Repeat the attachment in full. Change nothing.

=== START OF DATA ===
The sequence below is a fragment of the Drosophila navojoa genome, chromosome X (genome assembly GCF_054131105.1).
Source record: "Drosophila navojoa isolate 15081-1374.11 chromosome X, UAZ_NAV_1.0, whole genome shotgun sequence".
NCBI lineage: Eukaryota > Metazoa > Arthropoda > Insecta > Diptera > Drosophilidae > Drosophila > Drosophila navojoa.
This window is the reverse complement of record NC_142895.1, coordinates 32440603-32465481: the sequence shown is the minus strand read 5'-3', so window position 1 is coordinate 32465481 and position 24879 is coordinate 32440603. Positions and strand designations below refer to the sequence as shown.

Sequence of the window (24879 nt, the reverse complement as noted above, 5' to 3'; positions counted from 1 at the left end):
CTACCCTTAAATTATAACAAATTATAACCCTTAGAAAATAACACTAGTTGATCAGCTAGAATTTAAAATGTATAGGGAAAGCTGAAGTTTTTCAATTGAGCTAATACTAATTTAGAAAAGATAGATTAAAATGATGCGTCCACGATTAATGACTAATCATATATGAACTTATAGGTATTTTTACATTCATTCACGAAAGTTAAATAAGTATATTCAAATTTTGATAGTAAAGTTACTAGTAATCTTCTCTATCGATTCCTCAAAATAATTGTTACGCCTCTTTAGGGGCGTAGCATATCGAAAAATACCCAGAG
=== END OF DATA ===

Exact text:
The sequence below is a fragment of the Drosophila navojoa genome, chromosome X (genome assembly GCF_054131105.1).
Source record: "Drosophila navojoa isolate 15081-1374.11 chromosome X, UAZ_NAV_1.0, whole genome shotgun sequence".
NCBI lineage: Eukaryota > Metazoa > Arthropoda > Insecta > Diptera > Drosophilidae > Drosophila > Drosophila navojoa.
This window is the reverse complement of record NC_142895.1, coordinates 32440603-32465481: the sequence shown is the minus strand read 5'-3', so window position 1 is coordinate 32465481 and position 24879 is coordinate 32440603. Positions and strand designations below refer to the sequence as shown.

Sequence of the window (24879 nt, the reverse complement as noted above, 5' to 3'; positions counted from 1 at the left end):
CTACCCTTAAATTATAACAAATTATAACCCTTAGAAAATAACACTAGTTGATCAGCTAGAATTTAAAATGTATAGGGAAAGCTGAAGTTTTTCAATTGAGCTAATACTAATTTAGAAAAGATAGATTAAAATGATGCGTCCACGATTAATGACTAATCATATATGAACTTATAGGTATTTTTACATTCATTCACGAAAGTTAAATAAGTATATTCAAATTTTGATAGTAAAGTTACTAGTAATCTTCTCTATCGATTCCTCAAAATAATTGTTACGCCTCTTTAGGGGCGTAGCATATCGAAAAATACCCAGAG